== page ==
In between

On the last day of February, cracked clay pots were thrown from balconies in our neighbourhood, an old custom to curse the head of March to end the bad weather.  Yellow daisies dance on green hillsides and wrists are adorned with the red and white threads of the Martiou bracelets. These are the in between days; not quite Spring, not quite Winter.

Last night the main street Ano Syros was packed with revellers kicking off the big three day weekend for Apokries (Carnival). It starts here with a dance group performing a Zebekia about the abduction of the bride (Archihanumissa) who is the wife of the Captain.  To contemporary eyes, there is much to dislike. Not only the comical big-man-dressed-as-woman trope but add in the dark painted faces of both the Captain and his ‘wife’ – it’s uncomfortable viewing. I’ll leave the discussion of that for later.  I understand its origins as a Turkish custom brought to Syros by Greek refugees from Asia Minor after the Greek Revolution of 1821. However, what I am interested in, is how the dance continues as a tradition specifically in Ano Syros at Apokries. Apparently the same dance was performed by troops in all the towns’ neighbourhoods on various days running up to carnival. Men, and only men, in this particular world of the tavern and the bouzoukia, and the card games, is the place where the Zembekia comes from . The dance groups would pay an outlay for the costumes and spend winter evenings practising. It’s an interesting piece of social history and I did find a video filmed in Ano Syros. Watch here and you’ll see an 85 year old man named Antonis Halavazi talking about the ritual of the dance and witness a little slice of history, (I think) filmed in the space underneath Lily’s Taverna judging by the barrels and scale of the space. Antonis, who talks in the film lived near Agia Trianda and I’d like to imagine may also be related to Nikos Halavazi (b.1901) the man who owned our house. Perhaps. They’d be around the same age and share a surname. What is a joy to see in the streets of the piatsa unadorned by the ever increasing plethora of commercial signs. I get nostalgic for a world I’ve only ever seen in photos and imagined only the good. A street lined with useful shops; a baker, a butcher. Of course, no-one can stand in the way of change. Not even my wild imagination.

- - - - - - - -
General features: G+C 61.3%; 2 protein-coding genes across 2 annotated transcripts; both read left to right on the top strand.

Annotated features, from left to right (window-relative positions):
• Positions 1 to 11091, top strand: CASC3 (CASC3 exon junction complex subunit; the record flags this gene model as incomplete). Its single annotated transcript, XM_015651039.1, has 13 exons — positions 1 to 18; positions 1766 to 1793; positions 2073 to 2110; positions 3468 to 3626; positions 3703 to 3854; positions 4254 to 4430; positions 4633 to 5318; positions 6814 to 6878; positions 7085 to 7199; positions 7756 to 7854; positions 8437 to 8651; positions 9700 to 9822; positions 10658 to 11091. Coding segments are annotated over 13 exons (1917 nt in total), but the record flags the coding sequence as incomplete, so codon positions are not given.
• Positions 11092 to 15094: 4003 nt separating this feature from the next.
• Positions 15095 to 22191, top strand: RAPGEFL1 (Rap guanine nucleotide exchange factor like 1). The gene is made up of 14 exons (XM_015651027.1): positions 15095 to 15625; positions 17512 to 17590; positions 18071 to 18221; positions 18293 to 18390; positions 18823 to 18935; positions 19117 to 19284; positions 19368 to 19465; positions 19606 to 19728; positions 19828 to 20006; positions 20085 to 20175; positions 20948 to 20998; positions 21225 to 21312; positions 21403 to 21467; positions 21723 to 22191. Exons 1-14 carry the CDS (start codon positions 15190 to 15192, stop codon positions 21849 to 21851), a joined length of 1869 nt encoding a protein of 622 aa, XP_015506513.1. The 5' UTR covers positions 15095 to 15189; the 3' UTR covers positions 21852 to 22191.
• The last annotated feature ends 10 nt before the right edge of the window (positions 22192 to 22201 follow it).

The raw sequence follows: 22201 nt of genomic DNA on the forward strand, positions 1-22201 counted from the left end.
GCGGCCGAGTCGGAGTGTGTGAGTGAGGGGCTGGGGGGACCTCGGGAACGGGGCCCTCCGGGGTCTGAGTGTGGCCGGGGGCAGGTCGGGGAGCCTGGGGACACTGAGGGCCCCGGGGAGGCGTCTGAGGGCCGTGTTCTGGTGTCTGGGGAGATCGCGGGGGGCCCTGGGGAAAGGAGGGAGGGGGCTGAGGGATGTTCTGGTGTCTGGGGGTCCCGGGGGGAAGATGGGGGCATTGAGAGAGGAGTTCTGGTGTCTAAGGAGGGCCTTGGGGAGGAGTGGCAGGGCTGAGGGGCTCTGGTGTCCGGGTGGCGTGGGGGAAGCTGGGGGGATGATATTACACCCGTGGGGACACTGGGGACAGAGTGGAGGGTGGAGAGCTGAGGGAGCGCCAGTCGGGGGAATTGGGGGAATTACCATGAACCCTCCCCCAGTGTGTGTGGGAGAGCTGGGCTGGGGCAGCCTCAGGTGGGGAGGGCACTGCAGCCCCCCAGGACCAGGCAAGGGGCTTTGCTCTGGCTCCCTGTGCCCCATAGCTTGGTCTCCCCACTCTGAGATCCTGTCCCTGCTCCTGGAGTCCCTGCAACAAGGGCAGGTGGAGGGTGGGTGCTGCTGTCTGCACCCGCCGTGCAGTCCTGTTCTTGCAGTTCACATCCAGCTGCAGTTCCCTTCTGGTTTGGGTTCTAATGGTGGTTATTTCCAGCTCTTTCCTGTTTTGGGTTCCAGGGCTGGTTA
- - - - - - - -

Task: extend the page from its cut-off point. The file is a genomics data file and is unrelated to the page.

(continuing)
But I do find it impossible to live here and not think about loss. The swift erasure of things long unnoticed and then gone, before anyone could remember what they were. Of changes we yet don’t understand, in ourselves and the role we play. The mediaeval neighbourhood is modernising and becoming something else. The dust blows with grit and the paths are splattered with green growth and nature at this time. Sometimes the rocks the houses are built on are so soft they feel like skin worn with wrinkles, gulleys in stone like veins. Those things don’t change, nor do the names carved upon the rock as witnesses.  But the present always feels like a knife-edge.

Someone I know described Ano Syros as melancholic. I don’t disagree. There is a poetic beauty in its veneer of abandon. But has the balance shifted? There is an infuriating sense that our neighbourhood is seen by the powers that be as a secondary place. Caught between the idea of being ‘a historical traditional settlement’ and ‘an opportunity for development’ in the same breath. So you can admire the architecture while it lasts and wander it’s peaceful alleyways – but please, stop by the gift shop on your way out after sipping an overpriced cocktail and toking a shisha pipe. Because that’s what the neighbourhood’s famous for, right?

But I cannot complain. In the toll bells and dead ends, the sound of footsteps in alleyways and low whispers, they sound out the words. I am part of the problem. I am the outsider. Even if lots of people live here all year round, they might not for much longer if the neighbourhood is focussed only on the desires of tourists, over the needs of locals. Many houses have been renovated, more are occupied, and like every other town betting on the tourist game, more are rented out as short-term, nightly lets. I am not a fortune teller, but each summer on every Greek island, the sun umbrellas multiply and more bars open, each more blandly mainstream than the last. Welcome to watered-down-Greekness. So whitewashed you could be anywhere from Malaga to Manchester. A lone beach covered in concrete and plastic bags. A place where the only Rembetiko music rings out from the speakers at the Vamvakaris Museum on rotation. Greatest Hits. Nostalgia packaged neatly sized for instagrammable moments. #liveyourmyth  

This weekend marks the in between days. The days when weekend rituals of feasting that call us away from Winter and into Spring. Bells ring out and confetti settles in the cracks in the pavement. The air is laden with meat smoke.  When I take a walk I am on the hill of Alithini meeting dusk’s cooler air with a scarf at my throat. Despite the building work ringing across the valley all day, by now the men have gone home and again the joyful chorus of birds almost nesting rises. The kid goats bleat with a vigueur reserved for endless green hills, never imagining the dry scorn of summer. These days we live in the space between belonging and not. Always caught between the twin follies of desire and compromise, like the cockerel confused at the hour of day, calling out again and again, and never understanding why he never gets an answer.